Unfortunately, nobody knows how long we’ll be stuck in Shanghai. It could be a month. or it could be for the rest of the year. Maybe it could be forever? (I doubt it, but you never know.) I suppose there are worse places to be stuck.

How is China treating foreigners?

We have a friend who is constantly paranoid about what the Chinese think about her. In fact, many ex-pats here are paranoid about how the locals see and treat them. That paranoia existed well before the coronavirus crisis.

Man on a scooter in Shanghai, China.
What are you lookin’ at?

Of course, now there’s another dimension, that does kind of effect how China is reopening. China has closed its borders to all non-Chinese citizens. People are afraid the Chinese are going to scapegoat all foreigners as cases rise overseas.

Or, another way to put it, there’s a fear that the Chinese are going to start treating Americans the way Americans have been treating the Chinese.

But, as two white people, we’ve been totally fine. I can count on one hand the instances of “discrimination” we’ve faced. Here’s how they’ve happened.

We get on the metro, going somewhere or another. A woman looks up at us. Her eyes go wide and she gets up and moves to the other side of the train car.

Or, we’re walking down the street. A fretful mother walking with her young daughter looks at us. Her eyes go wide. She ushers her daughter to the other side of her body and puts as much distance as possible between us and her child.

crowd on Shanghai metro
The subways are going back to being crowded. I can’t say I enjoy this particular development in the return to normalcy.

I guess you could argue that these are micro-aggressions, and I suppose they probably are. But people aren’t yelling at us, people aren’t kicking us in the head or shooting us. It hurts my feelings a little bit when these things happen, but in the grand scheme of things, they aren’t that big of a deal.

Generally, the attitude towards us has been the same as it always is. People are just curious. Even outside of a big international city like Shanghai. In the tea village outside of Hangzhou, people were very friendly and curious. On the small island of Chang Xing, a place that rarely sees a non-Chinese face, people were very friendly and curious. Maybe even more so now that so many foreigners have left China.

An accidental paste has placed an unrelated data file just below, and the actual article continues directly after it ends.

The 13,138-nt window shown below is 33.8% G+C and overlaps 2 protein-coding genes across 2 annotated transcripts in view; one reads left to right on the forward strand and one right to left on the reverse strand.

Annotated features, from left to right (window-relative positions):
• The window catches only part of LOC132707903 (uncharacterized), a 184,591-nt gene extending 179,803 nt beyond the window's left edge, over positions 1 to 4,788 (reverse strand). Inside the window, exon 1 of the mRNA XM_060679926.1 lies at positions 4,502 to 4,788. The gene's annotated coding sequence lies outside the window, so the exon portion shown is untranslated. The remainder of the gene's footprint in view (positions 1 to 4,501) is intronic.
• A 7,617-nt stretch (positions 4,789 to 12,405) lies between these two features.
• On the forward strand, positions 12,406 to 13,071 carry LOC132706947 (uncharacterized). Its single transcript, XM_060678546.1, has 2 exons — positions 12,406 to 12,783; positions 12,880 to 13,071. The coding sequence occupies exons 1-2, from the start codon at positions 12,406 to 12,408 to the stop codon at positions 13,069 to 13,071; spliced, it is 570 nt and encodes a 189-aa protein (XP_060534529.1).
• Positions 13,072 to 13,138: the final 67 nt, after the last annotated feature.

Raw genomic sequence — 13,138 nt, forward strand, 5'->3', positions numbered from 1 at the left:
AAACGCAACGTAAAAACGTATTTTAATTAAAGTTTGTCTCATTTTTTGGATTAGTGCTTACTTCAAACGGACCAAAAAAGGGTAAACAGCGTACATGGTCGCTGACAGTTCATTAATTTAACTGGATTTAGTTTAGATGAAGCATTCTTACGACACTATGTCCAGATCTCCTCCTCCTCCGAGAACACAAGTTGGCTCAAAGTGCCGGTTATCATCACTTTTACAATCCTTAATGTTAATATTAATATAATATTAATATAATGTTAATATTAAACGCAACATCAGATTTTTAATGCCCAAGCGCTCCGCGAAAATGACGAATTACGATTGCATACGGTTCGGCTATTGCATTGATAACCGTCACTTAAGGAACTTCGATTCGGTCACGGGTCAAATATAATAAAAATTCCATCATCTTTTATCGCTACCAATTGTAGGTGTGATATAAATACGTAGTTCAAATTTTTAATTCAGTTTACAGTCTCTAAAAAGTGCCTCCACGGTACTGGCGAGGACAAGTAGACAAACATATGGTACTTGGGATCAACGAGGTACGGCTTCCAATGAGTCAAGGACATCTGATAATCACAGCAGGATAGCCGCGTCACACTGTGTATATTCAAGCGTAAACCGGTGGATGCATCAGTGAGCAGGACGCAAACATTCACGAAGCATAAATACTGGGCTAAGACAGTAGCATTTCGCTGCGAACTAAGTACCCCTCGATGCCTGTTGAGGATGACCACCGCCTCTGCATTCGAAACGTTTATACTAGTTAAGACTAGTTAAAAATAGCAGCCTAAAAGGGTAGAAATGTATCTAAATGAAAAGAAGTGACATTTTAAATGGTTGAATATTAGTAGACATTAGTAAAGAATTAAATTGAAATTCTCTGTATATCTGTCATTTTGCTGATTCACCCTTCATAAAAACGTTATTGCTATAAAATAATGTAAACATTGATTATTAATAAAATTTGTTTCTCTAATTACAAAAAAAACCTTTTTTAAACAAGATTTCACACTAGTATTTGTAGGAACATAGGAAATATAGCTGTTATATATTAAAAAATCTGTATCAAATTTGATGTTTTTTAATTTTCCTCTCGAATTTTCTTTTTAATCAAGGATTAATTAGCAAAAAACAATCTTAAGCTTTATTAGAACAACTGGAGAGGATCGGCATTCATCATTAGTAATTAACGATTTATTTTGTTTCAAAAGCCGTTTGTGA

Should we have left?

How is China reopening? Very slowly and carefully. Things are very tightly regulated. And, yes, we probably face more restrictions than the average Chinese person due to how things are being handled in America. But, little by little, life is going to return back to normal.

And every time I get annoyed by not being able to travel or leave the city, or my face gets itchy in my mask, I try to think about the alternative. There could be millions of cases here and hundreds of thousands of deaths. I could be busting my ass working at a grocery store, worrying about being sick while scumbag customers yell at me. For less money than I’m making teaching.

The gun-toting protesters and their billionaire supporters in the U.S. blab on about “freedom.” The “freedom” to get a haircut, or get your nails done or whatever. But, what about the freedom to not get sick and die? What about the freedom for people who can’t afford to work from home, and are literally either risking their own lives or the lives of their loved ones?

In the end, I think we made the right decision staying here.

Shanghai skyline.

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2 thoughts on “How is China reopening after the Coronavirus?”

  1. I love your writing voice. All the little ironic twists always make me chuckle, or at least think about things a little differently. Thanks!